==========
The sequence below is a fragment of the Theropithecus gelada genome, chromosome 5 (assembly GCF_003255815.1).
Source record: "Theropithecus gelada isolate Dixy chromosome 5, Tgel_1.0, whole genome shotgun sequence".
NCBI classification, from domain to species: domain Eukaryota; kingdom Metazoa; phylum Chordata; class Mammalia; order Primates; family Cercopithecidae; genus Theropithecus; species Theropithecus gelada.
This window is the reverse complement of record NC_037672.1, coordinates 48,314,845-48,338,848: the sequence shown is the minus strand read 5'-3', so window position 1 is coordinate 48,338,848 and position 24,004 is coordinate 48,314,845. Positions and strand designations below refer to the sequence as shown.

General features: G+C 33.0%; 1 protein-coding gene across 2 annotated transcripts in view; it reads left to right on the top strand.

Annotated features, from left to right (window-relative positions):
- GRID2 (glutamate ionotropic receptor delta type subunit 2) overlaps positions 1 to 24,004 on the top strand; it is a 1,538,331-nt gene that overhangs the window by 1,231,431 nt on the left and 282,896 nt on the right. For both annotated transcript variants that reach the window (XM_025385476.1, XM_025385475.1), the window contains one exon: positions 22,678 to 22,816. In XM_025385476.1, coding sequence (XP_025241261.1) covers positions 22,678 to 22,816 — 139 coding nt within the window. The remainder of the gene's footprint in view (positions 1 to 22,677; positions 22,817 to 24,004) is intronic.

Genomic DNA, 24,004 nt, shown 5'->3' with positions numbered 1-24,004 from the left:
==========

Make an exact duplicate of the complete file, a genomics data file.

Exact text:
The sequence below is a fragment of the Theropithecus gelada genome, chromosome 5 (assembly GCF_003255815.1).
Source record: "Theropithecus gelada isolate Dixy chromosome 5, Tgel_1.0, whole genome shotgun sequence".
NCBI classification, from domain to species: domain Eukaryota; kingdom Metazoa; phylum Chordata; class Mammalia; order Primates; family Cercopithecidae; genus Theropithecus; species Theropithecus gelada.
This window is the reverse complement of record NC_037672.1, coordinates 48,314,845-48,338,848: the sequence shown is the minus strand read 5'-3', so window position 1 is coordinate 48,338,848 and position 24,004 is coordinate 48,314,845. Positions and strand designations below refer to the sequence as shown.

General features: G+C 33.0%; 1 protein-coding gene across 2 annotated transcripts in view; it reads left to right on the top strand.

Annotated features, from left to right (window-relative positions):
- GRID2 (glutamate ionotropic receptor delta type subunit 2) overlaps positions 1 to 24,004 on the top strand; it is a 1,538,331-nt gene that overhangs the window by 1,231,431 nt on the left and 282,896 nt on the right. For both annotated transcript variants that reach the window (XM_025385476.1, XM_025385475.1), the window contains one exon: positions 22,678 to 22,816. In XM_025385476.1, coding sequence (XP_025241261.1) covers positions 22,678 to 22,816 — 139 coding nt within the window. The remainder of the gene's footprint in view (positions 1 to 22,677; positions 22,817 to 24,004) is intronic.

Genomic DNA, 24,004 nt, shown 5'->3' with positions numbered 1-24,004 from the left: